On Friday, March 7, ARL and NASULGC will present a webcast for vice presidents of research, administrators and staff in funded research and grants office exploring options for institutional responses to the new Public Access Policy adopted by the National Institutes of Health (NIH). From 1:00 to 2:00 p.m. EST, presenters Jim Siedow, Vice Provost for Research, Duke University; Kevin L. Smith, JD, Scholarly Communications Officer, Duke University; and Tony Waldrop, Vice Chancellor for Research & Economic Development, University of North Carolina at Chapel Hill will provide their perspectives on the new policy, particularly the issues around investigators' retaining the rights they need to deposit their articles in PubMed Central.

The webcast is free, but advance registration is required. The webcast will be appropriate for either group presentation or individual viewing. Register online by March 3 at http://www.visualwebcaster.com/event.asp?id=46166 or visit the webcast homepage at http://www.arl.org/sc/implement/nih/webcast/.

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3. Guide to NIH Public Access Policy Released by ARL

A new ARL guide, "The NIH Public Access Policy: Guide for Research Universities," focuses on the implications of the new NIH policy for institutions as grantees. A range of campus constituencies may be involved in implementing the new policy, including research administrators, legal counsel, and librarians. In addition to compliance concerns, the guide also considers the benefits of the new policy and institutions' opportunities to build on the policy requirements by seeking additional rights for using funded research to address local needs.

The guide includes the following sections: Policy Overview, Institutional Responses, Retaining Rights, How to Deposit, and Resources. Reflecting the dynamic nature of campus implementation activities, the guide will be updated as more campuses release plans, resources, and tools that can serve as models for their peers.

The guide is freely available online at http://www.arl.org/sc/implement/nih/guide/.

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4. California Digital Library Joins Program to Move Journals to Open Access

The California Digital Library (CDL) has announced that it is the first US institution to join a growing list of participants in Europe in the SCOAP3 project to fund open access journals in high energy physics. SCOAP3 is a consortial program to aggregate library subscription funds to convert several top high energy physics journals to open access. CDL also hosted a February 29 meeting of consortia and individual libraries interested in learning more about the SCOAP3 project. The announcement and further information about SCOAP3 is available at http://www.scoap3.org/news/news24.html.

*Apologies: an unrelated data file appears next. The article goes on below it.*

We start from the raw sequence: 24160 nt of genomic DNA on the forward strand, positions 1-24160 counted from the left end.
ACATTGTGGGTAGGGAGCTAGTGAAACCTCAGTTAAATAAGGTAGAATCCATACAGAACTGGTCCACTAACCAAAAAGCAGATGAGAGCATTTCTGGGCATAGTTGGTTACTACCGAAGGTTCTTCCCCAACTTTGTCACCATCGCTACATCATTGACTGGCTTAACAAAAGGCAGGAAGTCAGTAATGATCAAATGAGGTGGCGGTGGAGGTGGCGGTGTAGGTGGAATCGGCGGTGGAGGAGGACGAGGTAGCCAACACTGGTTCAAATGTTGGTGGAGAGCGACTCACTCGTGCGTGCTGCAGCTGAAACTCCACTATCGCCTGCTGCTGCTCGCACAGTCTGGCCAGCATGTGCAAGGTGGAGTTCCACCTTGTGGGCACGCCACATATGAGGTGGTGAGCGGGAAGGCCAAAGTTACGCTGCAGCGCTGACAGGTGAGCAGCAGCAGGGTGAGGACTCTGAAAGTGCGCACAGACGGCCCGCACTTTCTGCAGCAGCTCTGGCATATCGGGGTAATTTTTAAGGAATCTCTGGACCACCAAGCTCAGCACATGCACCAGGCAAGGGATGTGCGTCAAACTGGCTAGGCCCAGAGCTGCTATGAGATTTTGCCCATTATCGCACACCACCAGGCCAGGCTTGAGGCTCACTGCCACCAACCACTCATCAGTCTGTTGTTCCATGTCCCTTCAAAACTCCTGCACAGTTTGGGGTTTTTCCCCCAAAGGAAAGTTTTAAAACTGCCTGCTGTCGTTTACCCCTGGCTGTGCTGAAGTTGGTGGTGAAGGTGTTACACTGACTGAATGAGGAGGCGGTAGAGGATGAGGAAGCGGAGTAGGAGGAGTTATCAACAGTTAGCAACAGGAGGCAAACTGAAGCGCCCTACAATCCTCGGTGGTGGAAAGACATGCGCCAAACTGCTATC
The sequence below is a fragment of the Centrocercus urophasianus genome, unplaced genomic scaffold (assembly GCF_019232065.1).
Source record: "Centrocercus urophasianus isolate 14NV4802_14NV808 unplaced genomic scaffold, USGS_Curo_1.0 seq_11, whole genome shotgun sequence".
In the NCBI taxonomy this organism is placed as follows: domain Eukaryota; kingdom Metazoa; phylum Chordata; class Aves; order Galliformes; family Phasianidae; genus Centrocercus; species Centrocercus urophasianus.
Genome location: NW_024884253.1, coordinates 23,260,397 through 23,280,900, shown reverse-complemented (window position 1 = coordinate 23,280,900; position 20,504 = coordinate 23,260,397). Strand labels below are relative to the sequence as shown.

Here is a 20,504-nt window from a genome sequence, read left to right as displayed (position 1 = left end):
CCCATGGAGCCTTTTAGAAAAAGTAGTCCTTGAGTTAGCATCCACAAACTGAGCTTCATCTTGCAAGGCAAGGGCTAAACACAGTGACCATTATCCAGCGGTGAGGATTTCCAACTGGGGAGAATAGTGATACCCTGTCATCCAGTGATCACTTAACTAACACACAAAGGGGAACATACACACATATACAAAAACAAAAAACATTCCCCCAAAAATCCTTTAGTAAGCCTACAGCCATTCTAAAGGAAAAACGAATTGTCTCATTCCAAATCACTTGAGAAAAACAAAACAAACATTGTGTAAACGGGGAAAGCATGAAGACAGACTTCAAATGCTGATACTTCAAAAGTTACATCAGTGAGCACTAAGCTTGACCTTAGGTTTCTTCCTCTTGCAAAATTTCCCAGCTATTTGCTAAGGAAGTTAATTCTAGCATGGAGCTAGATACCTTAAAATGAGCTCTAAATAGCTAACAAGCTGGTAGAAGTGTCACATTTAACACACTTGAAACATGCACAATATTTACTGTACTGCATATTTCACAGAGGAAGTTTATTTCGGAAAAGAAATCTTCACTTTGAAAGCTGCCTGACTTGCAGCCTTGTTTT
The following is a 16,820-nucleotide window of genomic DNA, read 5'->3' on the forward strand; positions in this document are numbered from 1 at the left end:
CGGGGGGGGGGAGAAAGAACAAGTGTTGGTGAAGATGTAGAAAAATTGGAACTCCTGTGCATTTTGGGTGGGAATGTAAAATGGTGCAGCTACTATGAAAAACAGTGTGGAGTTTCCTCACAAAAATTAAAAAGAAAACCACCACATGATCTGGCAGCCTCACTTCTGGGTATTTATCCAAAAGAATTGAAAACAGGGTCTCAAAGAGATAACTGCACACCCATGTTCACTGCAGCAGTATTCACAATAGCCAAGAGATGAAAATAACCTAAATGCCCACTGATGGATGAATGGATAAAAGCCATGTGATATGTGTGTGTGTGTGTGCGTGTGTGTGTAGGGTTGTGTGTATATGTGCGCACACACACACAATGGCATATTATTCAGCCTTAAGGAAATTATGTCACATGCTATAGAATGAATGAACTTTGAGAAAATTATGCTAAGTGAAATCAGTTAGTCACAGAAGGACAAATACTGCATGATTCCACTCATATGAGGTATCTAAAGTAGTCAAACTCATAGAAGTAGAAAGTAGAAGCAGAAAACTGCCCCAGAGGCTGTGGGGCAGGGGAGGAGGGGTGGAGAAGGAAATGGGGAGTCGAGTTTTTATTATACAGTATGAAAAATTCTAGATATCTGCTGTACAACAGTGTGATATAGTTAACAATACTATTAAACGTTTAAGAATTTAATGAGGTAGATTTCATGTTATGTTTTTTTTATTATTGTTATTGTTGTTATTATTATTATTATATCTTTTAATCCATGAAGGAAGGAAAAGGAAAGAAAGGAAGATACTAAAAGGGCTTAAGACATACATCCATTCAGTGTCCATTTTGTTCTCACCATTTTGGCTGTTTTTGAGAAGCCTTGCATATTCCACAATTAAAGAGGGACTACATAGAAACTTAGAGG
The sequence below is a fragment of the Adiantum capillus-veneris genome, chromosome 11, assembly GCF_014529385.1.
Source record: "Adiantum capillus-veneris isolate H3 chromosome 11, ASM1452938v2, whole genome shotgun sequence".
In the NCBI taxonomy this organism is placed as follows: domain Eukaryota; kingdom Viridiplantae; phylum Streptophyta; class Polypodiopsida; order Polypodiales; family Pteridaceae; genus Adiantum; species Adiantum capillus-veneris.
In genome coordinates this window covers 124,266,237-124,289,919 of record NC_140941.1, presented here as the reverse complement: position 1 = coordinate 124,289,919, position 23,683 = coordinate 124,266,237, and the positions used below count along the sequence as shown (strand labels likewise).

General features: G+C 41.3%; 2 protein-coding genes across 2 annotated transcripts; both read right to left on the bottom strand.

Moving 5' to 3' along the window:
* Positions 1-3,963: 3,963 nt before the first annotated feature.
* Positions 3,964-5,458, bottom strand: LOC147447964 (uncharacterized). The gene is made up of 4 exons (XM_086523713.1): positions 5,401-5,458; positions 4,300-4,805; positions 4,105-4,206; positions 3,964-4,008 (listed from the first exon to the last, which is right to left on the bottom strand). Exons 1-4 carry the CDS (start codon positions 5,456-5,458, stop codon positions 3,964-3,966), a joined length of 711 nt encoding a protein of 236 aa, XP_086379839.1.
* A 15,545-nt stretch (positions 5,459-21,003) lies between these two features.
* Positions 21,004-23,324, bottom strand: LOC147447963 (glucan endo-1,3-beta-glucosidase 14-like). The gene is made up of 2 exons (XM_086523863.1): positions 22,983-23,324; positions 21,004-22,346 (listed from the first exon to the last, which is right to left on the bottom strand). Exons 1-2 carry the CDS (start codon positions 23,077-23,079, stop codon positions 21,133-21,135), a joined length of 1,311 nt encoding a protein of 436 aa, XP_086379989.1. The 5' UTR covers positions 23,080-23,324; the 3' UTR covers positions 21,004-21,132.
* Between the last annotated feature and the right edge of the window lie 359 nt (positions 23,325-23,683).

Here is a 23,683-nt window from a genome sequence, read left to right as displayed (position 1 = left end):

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5. Harvard Faculty Vote to Retain Deposit Rights

On February 12, the Harvard Faculty of Arts and Sciences (FAS) voted unanimously to approve a resolution requiring them to retain the rights needed to deposit their works in institutional and disciplinary repositories. Harvard is the first leading US university to adopt such a policy and the faculty leadership of the initiative is particularly significant. (The University of California Faculty Senate is reviewing a similar motion.) The new policy applies only to journal articles and only the Faculty of Arts and Sciences but it signals a new attitude among faculty about copyright ownership. The announcement of the passage of the resolution is available at http://www.news.harvard.edu/gazette/2008/02.14/99-fasvote.html and the resolution is available at http://www.fas.harvard.edu/~secfas/February_2008_Agenda.pdf.

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6. University of Oregon Faculty Senate Approves Faculty Rights Initiative

The University Faculty Senate at the University of Oregon voted February 13 to approve an "initiative to protect the rights of faculty authors of scholarly publications." The initiative encourages faculty to manage their rights in their works and use addenda to copyright transfer agreements to at least retain rights to archive their work. The resolution includes creation of a working committee to "propose additional steps" by May 28. The statement is available at http://www.uoregon.edu/~uosenate/dirsen078/US078-17.html.

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7. NISO Approves Shared Electronic Resource Understanding (SERU) Best Practice

Librarians and publishers now have an alternative to negotiated license agreements for their e-resource transactions. While license agreements are helpful for acquiring many electronic resources, for small publishers and many libraries negotiating agreements for every sale is a burden. The National Information Standards Organization (NISO) has approved the Shared Electronic Resource Understanding (SERU) as a best practice that can be used where librarians and publishers agree that a license agreement is not necessary. More information on SERU is available at http://www.niso.org/committees/SERU/.

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8. Campus Engagement with Change in Scholarly Communication

The latest issue of the Journal of Electronic Publishing includes an article by ARL’s Karla Hahn entitled "Talk about Talking about New Models of Scholarly Communication." The abstract notes:

Although many new forms of scholarly exchange have reached an advanced state of adoption, scholars and researchers generally remain remarkably naïve and uninformed about many issues involved with change in scholarly publishing and scholarly communication broadly. It is increasingly important that dialogue at research institutions involve a much wider group of researchers and scholars. Only active engagement by those undertaking research and scholarship can ensure that the advancement of research and scholarship takes priority in the development and adoption of new models. Research libraries have led in educating stakeholders about new models and are expanding their outreach to campus communities. In considering the effects of recent change, and looking to emerging trends and concerns, six dangers of the current moment are considered along with six topics ripe for campus dialogue.